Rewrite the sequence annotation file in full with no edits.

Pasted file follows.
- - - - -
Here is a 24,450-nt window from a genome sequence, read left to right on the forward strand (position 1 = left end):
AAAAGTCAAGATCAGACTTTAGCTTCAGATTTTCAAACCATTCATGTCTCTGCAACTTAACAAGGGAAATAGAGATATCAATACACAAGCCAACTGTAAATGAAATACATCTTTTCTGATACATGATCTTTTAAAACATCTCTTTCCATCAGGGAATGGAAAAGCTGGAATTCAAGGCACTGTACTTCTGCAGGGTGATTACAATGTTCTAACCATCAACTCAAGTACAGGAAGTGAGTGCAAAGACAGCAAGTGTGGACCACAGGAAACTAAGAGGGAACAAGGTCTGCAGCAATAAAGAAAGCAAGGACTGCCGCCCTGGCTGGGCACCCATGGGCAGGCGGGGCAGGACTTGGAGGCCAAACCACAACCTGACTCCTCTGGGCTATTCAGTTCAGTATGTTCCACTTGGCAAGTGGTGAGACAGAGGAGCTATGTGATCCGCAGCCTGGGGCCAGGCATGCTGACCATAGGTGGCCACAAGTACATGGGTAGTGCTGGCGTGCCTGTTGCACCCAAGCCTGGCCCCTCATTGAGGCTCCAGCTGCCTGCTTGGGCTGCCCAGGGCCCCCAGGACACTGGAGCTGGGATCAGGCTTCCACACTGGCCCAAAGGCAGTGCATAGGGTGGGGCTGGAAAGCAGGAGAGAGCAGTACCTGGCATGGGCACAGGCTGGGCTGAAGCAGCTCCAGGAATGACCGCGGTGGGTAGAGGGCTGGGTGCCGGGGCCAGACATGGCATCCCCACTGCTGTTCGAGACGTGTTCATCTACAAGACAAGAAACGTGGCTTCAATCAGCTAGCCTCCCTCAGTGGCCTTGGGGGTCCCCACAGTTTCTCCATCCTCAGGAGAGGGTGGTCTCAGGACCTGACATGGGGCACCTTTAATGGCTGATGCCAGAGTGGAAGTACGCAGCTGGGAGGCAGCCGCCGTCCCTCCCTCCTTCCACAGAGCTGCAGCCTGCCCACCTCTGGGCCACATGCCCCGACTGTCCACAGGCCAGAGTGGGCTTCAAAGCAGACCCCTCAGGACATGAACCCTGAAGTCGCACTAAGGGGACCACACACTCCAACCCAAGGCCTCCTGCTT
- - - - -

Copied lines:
Here is a 24,450-nt window from a genome sequence, read left to right on the forward strand (position 1 = left end):
AAAAGTCAAGATCAGACTTTAGCTTCAGATTTTCAAACCATTCATGTCTCTGCAACTTAACAAGGGAAATAGAGATATCAATACACAAGCCAACTGTAAATGAAATACATCTTTTCTGATACATGATCTTTTAAAACATCTCTTTCCATCAGGGAATGGAAAAGCTGGAATTCAAGGCACTGTACTTCTGCAGGGTGATTACAATGTTCTAACCATCAACTCAAGTACAGGAAGTGAGTGCAAAGACAGCAAGTGTGGACCACAGGAAACTAAGAGGGAACAAGGTCTGCAGCAATAAAGAAAGCAAGGACTGCCGCCCTGGCTGGGCACCCATGGGCAGGCGGGGCAGGACTTGGAGGCCAAACCACAACCTGACTCCTCTGGGCTATTCAGTTCAGTATGTTCCACTTGGCAAGTGGTGAGACAGAGGAGCTATGTGATCCGCAGCCTGGGGCCAGGCATGCTGACCATAGGTGGCCACAAGTACATGGGTAGTGCTGGCGTGCCTGTTGCACCCAAGCCTGGCCCCTCATTGAGGCTCCAGCTGCCTGCTTGGGCTGCCCAGGGCCCCCAGGACACTGGAGCTGGGATCAGGCTTCCACACTGGCCCAAAGGCAGTGCATAGGGTGGGGCTGGAAAGCAGGAGAGAGCAGTACCTGGCATGGGCACAGGCTGGGCTGAAGCAGCTCCAGGAATGACCGCGGTGGGTAGAGGGCTGGGTGCCGGGGCCAGACATGGCATCCCCACTGCTGTTCGAGACGTGTTCATCTACAAGACAAGAAACGTGGCTTCAATCAGCTAGCCTCCCTCAGTGGCCTTGGGGGTCCCCACAGTTTCTCCATCCTCAGGAGAGGGTGGTCTCAGGACCTGACATGGGGCACCTTTAATGGCTGATGCCAGAGTGGAAGTACGCAGCTGGGAGGCAGCCGCCGTCCCTCCCTCCTTCCACAGAGCTGCAGCCTGCCCACCTCTGGGCCACATGCCCCGACTGTCCACAGGCCAGAGTGGGCTTCAAAGCAGACCCCTCAGGACATGAACCCTGAAGTCGCACTAAGGGGACCACACACTCCAACCCAAGGCCTCCTGCTT